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July 29, 2009

Kim Echlin's The Disappeared

Judith Maclean Miller

More by this author...

A book review by Judith Maclean Miller

Kim Echlin, The Disappeared, Hamish Hamilton Canada, 2009, 235p, ISBN 978-0-670-06908-8

This is a brave book. Echlin sets a delicate love story against the backdrops of Montreal, Canada and Phnom Penh, Cambodia.

The story begins, briefly, in Phnom Penh, where a woman is hiring a motorbike and driver to help her search all the night clubs of the city.

It quickly flashes back to Montreal, to the sixteen year old Anne Greves, falling in love with Serey, a charismatic young Cambodian university student during the time when Cambodia is closed to the world. Her father, her gruff single parent, is horrified by this relationship, telling her that Serey is totally unsuitable for her, that he is too old for her and that he will leave her as soon as he can return to Cambodia.

The first person narrative voice, which is Anne’s, keeps us close to their story, as they prowl the night clubs of Montreal, enjoying his Khmer music and the stringed, fretted chapei on which he accompanies himself. We come to understand that Anne is telling this story thirty years later, and the viewpoint of her maturity infuses the voice.

Serey teaches Anne about Cambodia, about music, about herself. "This was new, a man wrapping his feelings for me in a song." They explore Montreal on his old Harley, in a city of "chill, clean air."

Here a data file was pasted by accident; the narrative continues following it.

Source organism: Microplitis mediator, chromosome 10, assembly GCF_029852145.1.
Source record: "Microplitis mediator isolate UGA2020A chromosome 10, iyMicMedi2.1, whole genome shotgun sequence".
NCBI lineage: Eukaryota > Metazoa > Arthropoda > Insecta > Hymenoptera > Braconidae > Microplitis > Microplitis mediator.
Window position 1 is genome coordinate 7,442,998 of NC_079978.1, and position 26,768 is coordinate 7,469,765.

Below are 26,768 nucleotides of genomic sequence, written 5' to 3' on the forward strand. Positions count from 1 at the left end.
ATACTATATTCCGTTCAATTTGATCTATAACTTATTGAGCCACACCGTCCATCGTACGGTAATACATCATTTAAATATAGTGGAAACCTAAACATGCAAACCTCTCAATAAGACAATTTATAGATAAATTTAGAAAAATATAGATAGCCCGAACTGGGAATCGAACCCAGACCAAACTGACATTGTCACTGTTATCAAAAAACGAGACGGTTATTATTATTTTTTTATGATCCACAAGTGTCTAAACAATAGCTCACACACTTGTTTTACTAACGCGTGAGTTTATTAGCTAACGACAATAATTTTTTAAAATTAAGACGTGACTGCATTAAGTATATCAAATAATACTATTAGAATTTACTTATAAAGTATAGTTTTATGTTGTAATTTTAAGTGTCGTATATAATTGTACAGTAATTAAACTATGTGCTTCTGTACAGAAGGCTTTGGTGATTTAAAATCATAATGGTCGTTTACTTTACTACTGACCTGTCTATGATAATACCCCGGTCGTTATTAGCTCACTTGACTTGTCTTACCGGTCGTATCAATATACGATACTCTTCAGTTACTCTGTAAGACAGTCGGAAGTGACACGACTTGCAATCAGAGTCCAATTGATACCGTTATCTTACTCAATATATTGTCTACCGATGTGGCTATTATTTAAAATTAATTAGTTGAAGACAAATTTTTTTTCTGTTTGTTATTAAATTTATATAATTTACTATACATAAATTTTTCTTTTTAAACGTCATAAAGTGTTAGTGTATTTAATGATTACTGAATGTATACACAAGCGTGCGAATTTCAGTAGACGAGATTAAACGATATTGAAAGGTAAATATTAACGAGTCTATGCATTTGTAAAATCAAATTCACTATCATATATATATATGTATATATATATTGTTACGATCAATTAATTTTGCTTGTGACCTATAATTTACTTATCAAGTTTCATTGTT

And of course, after a deliriously happy time for both of them, he does leave her to go back to Cambodia, looking for his parents and his younger brother: "All I wanted was to hear you say, I will wait for you. I will come back for you, but you said, The borders are open. I must go. War claimed you."

After eight years, Anne follows Serey to Cambodia, and the reader sees that she is the woman hiring a driver to search the night clubs. Her quest widens to include a search for truth, for story, as she begins to bear witness to the unbelievable suffering of the people of Cambodia, at a time when the country had "opened" again after the regime of the despotic Pol Pot.

Things were supposed to be better in Cambodia after the shocking years of the killing fields. Anne discovers that truth lies buried in mass graves, that people are silenced, forbidden to speak of their experiences, forbidden to mourn their dead.

She found shocking stories which the world was turning away from, declining to know. Her voice tells some of these stories, including her own, in a delicate, lyrical style, touched with wisdom and compassion.

Hundreds of memorial candles flicker through this book-in the churches of Montreal, in the Buddhist shrines of Cambodia and afloat on the rivers of both places.

Echlin’s accomplishment in this book is remarkable. She tells a charming love story, with delicacy and a straightforward honesty, linking the apparently disconnected places of Montreal and Phnom Penh.

This is a woman’s story of commitment and good faith, of holding to human values in the face of atrocity. At the same time, it is a highly political tale of suffering and the abuse of power, of what happens when the social contract is blasted apart. Resonating beyond the pages of the book, Echlin’s prose style is fine-boned, under-stated, clear-eyed, brave.

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